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Ghost Canyon

'The Twisted Terror Collection'
(Kristy Swanson, Larry Drake, Holly Marie Combs, Michael Caine, Peter Cushing, Lauren Hutton, Jennifer Jason Leigh, et al / 6-Disc / NR / 2007 / Warner Bros.)

Overview: The 'Twisted Terror Collection' features: 'Deadly Friend,' 'Dr. Giggles,' 'Eyes of a Stranger,' 'From Beyond the Grave,' 'The Hand' and 'Someone's Watching Me.'

DVD Verdict: Wow, there's some great classic horror / suspence tales here, for sure! Here are my own semi-detailed descriptions of each featured film within this 6-DVD box-set ... in case you had not heard of any of them: "From Beyond the Grave" (1973) - Peter Cushing hosts this anthology of four tales that is pretty good if you are a fan of British style horror. The shortness of the four tales keeps things moving along nicely so that you don't get bored. What holds the stories together is that Cushing plays the owner of an antique shop whose customers meet supernaturally tragic fates if they try to wrong him.

"Someone's Watching Me" (1978) - Stars Lauren Hutton and David Birney, directed by John Carpenter. Lauren Hutton is a woman being stalked by a neighbor across from her apartment. He calls her, sends her gifts, and watches her through his telescope. When she can't get the police to take her seriously, she has to take on her tormenter herself along with her boyfriend and a woman that works at the same TV station as she. This is actually a well-done film that was made for TV. The Special Feature now included on this DVD is a New Featurette: "John Carpenter - Director Rising."

"The Hand" (1981) - Stars Michael Caine, directed by Oliver Stone - The idea is simple enough. Jonathan Lonsdale is a comic book artist whose right hand is severed in a car accident. The hand takes on a life of its own and kills everyone who annoys or wrongs Jon. Although not great, good direction by Stone and good acting by Michael Caine as the tortured artist really save this one. It's not meant to be so much horror as a character study of Lonsdale, and on that level it works. The included new Special Features are a Commentary by Oliver Stone and a Theatrical Trailer.

"Eyes of a Stranger" (1981) - Lauren Tewes and Jennifer Jason Leigh. This is your typical immediate post Jason/Michael Myers kind of slasher movie that was prevalent at the time. Tewes, of "Loveboat" fame, is a reporter on the trail of a neighbor that she believes is a serial killer. And of course, what would a 1980 era slasher film be without the helpless girl waiting to be a victim, Jason Leigh, the blind and deaf sister of Tewes. Not very interesting or thrilling at all except for the fact that this is Leigh's film debut. The only Special Feature included here is a Theatrical Trailer.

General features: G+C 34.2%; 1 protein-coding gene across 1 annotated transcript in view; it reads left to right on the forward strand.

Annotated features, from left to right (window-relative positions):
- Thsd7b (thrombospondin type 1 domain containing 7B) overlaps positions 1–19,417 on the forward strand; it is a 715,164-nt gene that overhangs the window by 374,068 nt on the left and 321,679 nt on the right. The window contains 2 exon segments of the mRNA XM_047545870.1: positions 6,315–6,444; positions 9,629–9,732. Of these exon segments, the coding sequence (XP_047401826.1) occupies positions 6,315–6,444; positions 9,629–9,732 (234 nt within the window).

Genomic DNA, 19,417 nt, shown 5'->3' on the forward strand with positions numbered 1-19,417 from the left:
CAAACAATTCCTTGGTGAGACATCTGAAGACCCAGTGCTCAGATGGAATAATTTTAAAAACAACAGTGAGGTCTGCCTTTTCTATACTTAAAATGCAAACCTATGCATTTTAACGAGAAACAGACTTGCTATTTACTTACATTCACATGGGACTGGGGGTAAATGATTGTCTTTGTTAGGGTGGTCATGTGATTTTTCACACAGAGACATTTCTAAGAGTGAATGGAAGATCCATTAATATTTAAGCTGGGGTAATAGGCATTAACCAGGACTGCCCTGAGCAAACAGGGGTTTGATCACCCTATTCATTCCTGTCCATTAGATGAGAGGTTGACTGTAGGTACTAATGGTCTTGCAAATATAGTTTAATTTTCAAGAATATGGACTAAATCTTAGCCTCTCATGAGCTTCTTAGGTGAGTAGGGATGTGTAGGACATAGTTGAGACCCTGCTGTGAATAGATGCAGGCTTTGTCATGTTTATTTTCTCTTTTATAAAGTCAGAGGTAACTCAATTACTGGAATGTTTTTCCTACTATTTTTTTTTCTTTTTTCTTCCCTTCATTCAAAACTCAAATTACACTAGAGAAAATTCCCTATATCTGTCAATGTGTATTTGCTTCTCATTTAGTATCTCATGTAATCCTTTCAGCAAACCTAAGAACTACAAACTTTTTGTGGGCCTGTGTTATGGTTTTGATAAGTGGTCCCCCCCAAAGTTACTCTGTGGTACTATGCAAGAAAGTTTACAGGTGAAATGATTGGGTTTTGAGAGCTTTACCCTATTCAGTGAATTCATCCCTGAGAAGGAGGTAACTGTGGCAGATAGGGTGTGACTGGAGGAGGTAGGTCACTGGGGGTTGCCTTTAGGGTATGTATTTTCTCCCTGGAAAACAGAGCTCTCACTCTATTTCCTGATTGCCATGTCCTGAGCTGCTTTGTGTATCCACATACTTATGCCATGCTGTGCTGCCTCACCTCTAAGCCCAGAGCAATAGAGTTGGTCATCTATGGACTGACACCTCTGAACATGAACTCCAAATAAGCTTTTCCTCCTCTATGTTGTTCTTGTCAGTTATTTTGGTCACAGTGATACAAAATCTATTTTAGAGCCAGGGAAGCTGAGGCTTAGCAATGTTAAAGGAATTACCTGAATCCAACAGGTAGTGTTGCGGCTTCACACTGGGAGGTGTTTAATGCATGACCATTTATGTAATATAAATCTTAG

"Deadly Friend" (1986) - Stars Matthew Laborteaux and Kirsty Swanson and is directed by horrormeister Wes Craven. Laborteaux plays Paul, a new kid in a strange town whose only real friends are the girl next door, Samantha (Kristy Swanson), and a robot that he has built. When Samantha is murdered by her abusive father, Paul steals Samantha's body and implants his robot's microchips into her brain to bring her back to life. However she is merely reanimated rather than "alive" in the moral sense, and soon becomes out of control. I have to say it's not like any other Craven film I've seen, and it comes across more cheesy than anything else. It does have one extremely original thing going for it - death by basketball. What a hoot. The only Special Features here is a Theatrical Trailer.

"Dr. Giggles" (1992) - Holly Marie Combs (Charmed) and Glenn Quinn (Angel). Larry Drake, the villain in "Darkman", plays the insane son of a mass-murdering doctor. Drake's character escapes from his confinement, sets up practice as a doctor in the town where his father was caught, and comes up with all kinds of inventive ways of killing his patients as a means of avenging his dad. The worst thing a horror film can be is boring, and it seems the film makers had this in the front of their minds because they are so busy juggling activity that the picture literally becomes cramped with action. Much could have been cut from the script and they would have had a better movie. No Special Features (unfortunately) included.

So, basically, the extra (special) features on the whole package really just add up to the commentary by Oliver Stone on "The Hand" and the featurette about John Carpenter on "Someone's Watching Me". Because of the paucity of extra features in this set I just feel slightly sad that Warner Bros. couldn't find other additions to liven the behind-the-scenes inside looks up. That said, this is a GREAT 6-Disc collection and perfect for the Halloween upcoming season! These are all Widescreen Presentations (1.85:1) enhanced for 16x9 TVs.